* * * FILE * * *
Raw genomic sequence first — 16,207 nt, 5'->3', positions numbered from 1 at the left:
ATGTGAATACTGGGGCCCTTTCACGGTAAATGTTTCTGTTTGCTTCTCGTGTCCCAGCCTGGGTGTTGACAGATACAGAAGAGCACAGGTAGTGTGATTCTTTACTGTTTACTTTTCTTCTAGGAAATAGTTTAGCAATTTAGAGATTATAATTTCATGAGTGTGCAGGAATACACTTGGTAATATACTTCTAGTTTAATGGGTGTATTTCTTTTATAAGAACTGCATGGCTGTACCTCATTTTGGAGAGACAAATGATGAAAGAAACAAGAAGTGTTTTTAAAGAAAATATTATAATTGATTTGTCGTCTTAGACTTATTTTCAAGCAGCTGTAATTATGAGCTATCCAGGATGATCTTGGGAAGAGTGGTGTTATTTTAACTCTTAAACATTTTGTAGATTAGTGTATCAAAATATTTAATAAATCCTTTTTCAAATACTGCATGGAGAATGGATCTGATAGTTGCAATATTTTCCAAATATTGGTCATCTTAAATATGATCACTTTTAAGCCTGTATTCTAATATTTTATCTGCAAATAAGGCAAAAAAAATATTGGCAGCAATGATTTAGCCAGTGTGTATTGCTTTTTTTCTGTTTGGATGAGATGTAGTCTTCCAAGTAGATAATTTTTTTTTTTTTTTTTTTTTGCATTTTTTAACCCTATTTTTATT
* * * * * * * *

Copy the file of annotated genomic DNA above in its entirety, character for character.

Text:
Raw genomic sequence first — 16,207 nt, 5'->3', positions numbered from 1 at the left:
ATGTGAATACTGGGGCCCTTTCACGGTAAATGTTTCTGTTTGCTTCTCGTGTCCCAGCCTGGGTGTTGACAGATACAGAAGAGCACAGGTAGTGTGATTCTTTACTGTTTACTTTTCTTCTAGGAAATAGTTTAGCAATTTAGAGATTATAATTTCATGAGTGTGCAGGAATACACTTGGTAATATACTTCTAGTTTAATGGGTGTATTTCTTTTATAAGAACTGCATGGCTGTACCTCATTTTGGAGAGACAAATGATGAAAGAAACAAGAAGTGTTTTTAAAGAAAATATTATAATTGATTTGTCGTCTTAGACTTATTTTCAAGCAGCTGTAATTATGAGCTATCCAGGATGATCTTGGGAAGAGTGGTGTTATTTTAACTCTTAAACATTTTGTAGATTAGTGTATCAAAATATTTAATAAATCCTTTTTCAAATACTGCATGGAGAATGGATCTGATAGTTGCAATATTTTCCAAATATTGGTCATCTTAAATATGATCACTTTTAAGCCTGTATTCTAATATTTTATCTGCAAATAAGGCAAAAAAAATATTGGCAGCAATGATTTAGCCAGTGTGTATTGCTTTTTTTCTGTTTGGATGAGATGTAGTCTTCCAAGTAGATAATTTTTTTTTTTTTTTTTTTTTGCATTTTTTAACCCTATTTTTATT